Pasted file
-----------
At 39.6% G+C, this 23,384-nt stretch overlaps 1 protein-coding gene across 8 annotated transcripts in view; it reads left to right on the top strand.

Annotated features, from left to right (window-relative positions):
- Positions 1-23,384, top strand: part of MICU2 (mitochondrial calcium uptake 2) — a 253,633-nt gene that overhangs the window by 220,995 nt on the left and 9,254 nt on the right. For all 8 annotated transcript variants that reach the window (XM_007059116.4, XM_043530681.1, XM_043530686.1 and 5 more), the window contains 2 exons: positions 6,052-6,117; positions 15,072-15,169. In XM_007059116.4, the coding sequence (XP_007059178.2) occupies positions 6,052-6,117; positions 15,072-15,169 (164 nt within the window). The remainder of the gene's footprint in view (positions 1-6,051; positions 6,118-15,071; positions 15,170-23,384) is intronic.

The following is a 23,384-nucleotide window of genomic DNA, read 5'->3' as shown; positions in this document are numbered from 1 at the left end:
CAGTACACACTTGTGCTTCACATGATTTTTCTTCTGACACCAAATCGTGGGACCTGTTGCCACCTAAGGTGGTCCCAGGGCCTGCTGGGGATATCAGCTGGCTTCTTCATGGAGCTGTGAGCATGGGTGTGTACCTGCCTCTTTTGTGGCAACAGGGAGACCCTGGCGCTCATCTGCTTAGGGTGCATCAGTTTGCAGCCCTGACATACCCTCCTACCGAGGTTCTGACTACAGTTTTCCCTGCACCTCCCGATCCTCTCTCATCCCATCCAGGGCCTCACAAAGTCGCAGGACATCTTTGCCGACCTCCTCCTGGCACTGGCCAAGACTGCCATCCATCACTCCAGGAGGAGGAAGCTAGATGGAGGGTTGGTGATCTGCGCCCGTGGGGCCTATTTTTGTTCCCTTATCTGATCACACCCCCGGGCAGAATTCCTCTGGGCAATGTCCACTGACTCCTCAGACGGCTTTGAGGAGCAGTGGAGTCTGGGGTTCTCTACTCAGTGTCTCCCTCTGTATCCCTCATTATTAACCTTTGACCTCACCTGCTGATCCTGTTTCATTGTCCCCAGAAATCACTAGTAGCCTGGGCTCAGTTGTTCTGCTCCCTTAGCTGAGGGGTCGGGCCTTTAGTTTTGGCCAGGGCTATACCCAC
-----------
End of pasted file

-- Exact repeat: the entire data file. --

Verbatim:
At 39.6% G+C, this 23,384-nt stretch overlaps 1 protein-coding gene across 8 annotated transcripts in view; it reads left to right on the top strand.

Annotated features, from left to right (window-relative positions):
- Positions 1-23,384, top strand: part of MICU2 (mitochondrial calcium uptake 2) — a 253,633-nt gene that overhangs the window by 220,995 nt on the left and 9,254 nt on the right. For all 8 annotated transcript variants that reach the window (XM_007059116.4, XM_043530681.1, XM_043530686.1 and 5 more), the window contains 2 exons: positions 6,052-6,117; positions 15,072-15,169. In XM_007059116.4, the coding sequence (XP_007059178.2) occupies positions 6,052-6,117; positions 15,072-15,169 (164 nt within the window). The remainder of the gene's footprint in view (positions 1-6,051; positions 6,118-15,071; positions 15,170-23,384) is intronic.

The following is a 23,384-nucleotide window of genomic DNA, read 5'->3' as shown; positions in this document are numbered from 1 at the left end:
CAGTACACACTTGTGCTTCACATGATTTTTCTTCTGACACCAAATCGTGGGACCTGTTGCCACCTAAGGTGGTCCCAGGGCCTGCTGGGGATATCAGCTGGCTTCTTCATGGAGCTGTGAGCATGGGTGTGTACCTGCCTCTTTTGTGGCAACAGGGAGACCCTGGCGCTCATCTGCTTAGGGTGCATCAGTTTGCAGCCCTGACATACCCTCCTACCGAGGTTCTGACTACAGTTTTCCCTGCACCTCCCGATCCTCTCTCATCCCATCCAGGGCCTCACAAAGTCGCAGGACATCTTTGCCGACCTCCTCCTGGCACTGGCCAAGACTGCCATCCATCACTCCAGGAGGAGGAAGCTAGATGGAGGGTTGGTGATCTGCGCCCGTGGGGCCTATTTTTGTTCCCTTATCTGATCACACCCCCGGGCAGAATTCCTCTGGGCAATGTCCACTGACTCCTCAGACGGCTTTGAGGAGCAGTGGAGTCTGGGGTTCTCTACTCAGTGTCTCCCTCTGTATCCCTCATTATTAACCTTTGACCTCACCTGCTGATCCTGTTTCATTGTCCCCAGAAATCACTAGTAGCCTGGGCTCAGTTGTTCTGCTCCCTTAGCTGAGGGGTCGGGCCTTTAGTTTTGGCCAGGGCTATACCCAC